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J Antimicrob Chemother. 2017 Jan;72(1):104-114. Epub 2016 Sep 25.

Identification of bacterial pathogens and antimicrobial resistance directly from clinical urines by nanopore-based metagenomic sequencing.

Author information

1
Norwich Medical School, University of East Anglia, Norwich, UK.
2
SequenceAnalysis.co.uk, Norwich Research Park, Norwich, UK.
3
AMRHAI Reference Unit, National Infection Service, Public Health England, London, UK.
4
Microbiology Department, Norfolk and Norwich University Hospital, Norwich, UK.
5
Brunel University London, Uxbridge, UK.
6
Norwich Medical School, University of East Anglia, Norwich, UK justin.ogrady@uea.ac.uk.

Abstract

OBJECTIVES:

The introduction of metagenomic sequencing to diagnostic microbiology has been hampered by slowness, cost and complexity. We explored whether MinION nanopore sequencing could accelerate diagnosis and resistance profiling, using complicated urinary tract infections as an exemplar.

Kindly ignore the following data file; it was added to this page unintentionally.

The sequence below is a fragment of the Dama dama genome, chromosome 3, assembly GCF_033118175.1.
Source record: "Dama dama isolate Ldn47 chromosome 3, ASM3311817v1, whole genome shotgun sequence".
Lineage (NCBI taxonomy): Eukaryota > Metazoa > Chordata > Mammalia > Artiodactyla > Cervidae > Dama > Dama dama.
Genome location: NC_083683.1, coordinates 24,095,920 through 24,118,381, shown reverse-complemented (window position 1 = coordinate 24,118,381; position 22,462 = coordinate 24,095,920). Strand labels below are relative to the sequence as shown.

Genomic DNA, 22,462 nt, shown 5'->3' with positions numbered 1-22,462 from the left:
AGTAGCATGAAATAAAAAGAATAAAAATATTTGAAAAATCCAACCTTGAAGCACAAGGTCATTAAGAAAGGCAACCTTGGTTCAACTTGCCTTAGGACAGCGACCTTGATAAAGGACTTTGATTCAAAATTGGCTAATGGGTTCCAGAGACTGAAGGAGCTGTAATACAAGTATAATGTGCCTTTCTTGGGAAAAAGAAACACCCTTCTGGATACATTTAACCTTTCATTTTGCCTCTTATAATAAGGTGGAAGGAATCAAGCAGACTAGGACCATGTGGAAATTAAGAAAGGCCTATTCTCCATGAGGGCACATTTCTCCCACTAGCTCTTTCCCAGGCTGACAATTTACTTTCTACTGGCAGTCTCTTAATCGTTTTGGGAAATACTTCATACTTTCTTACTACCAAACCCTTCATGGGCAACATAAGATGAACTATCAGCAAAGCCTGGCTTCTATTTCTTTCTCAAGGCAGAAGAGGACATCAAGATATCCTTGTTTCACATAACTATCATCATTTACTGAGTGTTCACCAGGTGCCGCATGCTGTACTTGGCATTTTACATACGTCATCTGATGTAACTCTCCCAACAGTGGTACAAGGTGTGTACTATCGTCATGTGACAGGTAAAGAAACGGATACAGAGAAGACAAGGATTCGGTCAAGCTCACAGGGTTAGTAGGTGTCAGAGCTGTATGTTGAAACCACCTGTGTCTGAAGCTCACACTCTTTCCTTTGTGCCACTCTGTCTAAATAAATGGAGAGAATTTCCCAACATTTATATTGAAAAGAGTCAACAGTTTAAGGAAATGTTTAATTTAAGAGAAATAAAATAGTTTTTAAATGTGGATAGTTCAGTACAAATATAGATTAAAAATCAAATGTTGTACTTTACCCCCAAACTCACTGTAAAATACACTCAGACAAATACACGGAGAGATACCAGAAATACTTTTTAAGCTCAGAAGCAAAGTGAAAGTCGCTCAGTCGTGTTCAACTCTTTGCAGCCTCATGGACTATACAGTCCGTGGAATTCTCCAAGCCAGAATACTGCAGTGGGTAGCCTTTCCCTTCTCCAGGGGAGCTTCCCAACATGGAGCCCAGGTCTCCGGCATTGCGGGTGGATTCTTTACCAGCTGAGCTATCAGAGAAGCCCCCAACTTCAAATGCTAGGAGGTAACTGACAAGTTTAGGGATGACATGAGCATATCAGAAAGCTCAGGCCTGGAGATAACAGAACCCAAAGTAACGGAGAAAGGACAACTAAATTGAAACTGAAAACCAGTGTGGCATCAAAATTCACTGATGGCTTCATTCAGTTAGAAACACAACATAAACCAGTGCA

METHODS:

Bacterial DNA was enriched from clinical urines (n = 10) and from healthy urines 'spiked' with multiresistant Escherichia coli (n = 5), then sequenced by MinION. Sequences were analysed using external databases and bioinformatic pipelines or, ultimately, using integrated real-time analysis applications. Results were compared with Illumina data and resistance phenotypes.

RESULTS:

MinION correctly identified pathogens without culture and, among 55 acquired resistance genes detected in the cultivated bacteria by Illumina sequencing, 51 were found by MinION sequencing directly from the urines; with three of the four failures in an early run with low genome coverage. Resistance-conferring mutations and allelic variants were not reliably identified.

CONCLUSIONS:

MinION sequencing comprehensively identified pathogens and acquired resistance genes from urine in a timeframe similar to PCR (4 h from sample to result). Bioinformatic pipeline optimization is needed to better detect resistances conferred by point mutations. Metagenomic-sequencing-based diagnosis will enable clinicians to adjust antimicrobial therapy before the second dose of a typical (i.e. every 8 h) antibiotic.

PMID:
27667325
DOI:
10.1093/jac/dkw397
[Indexed for MEDLINE]

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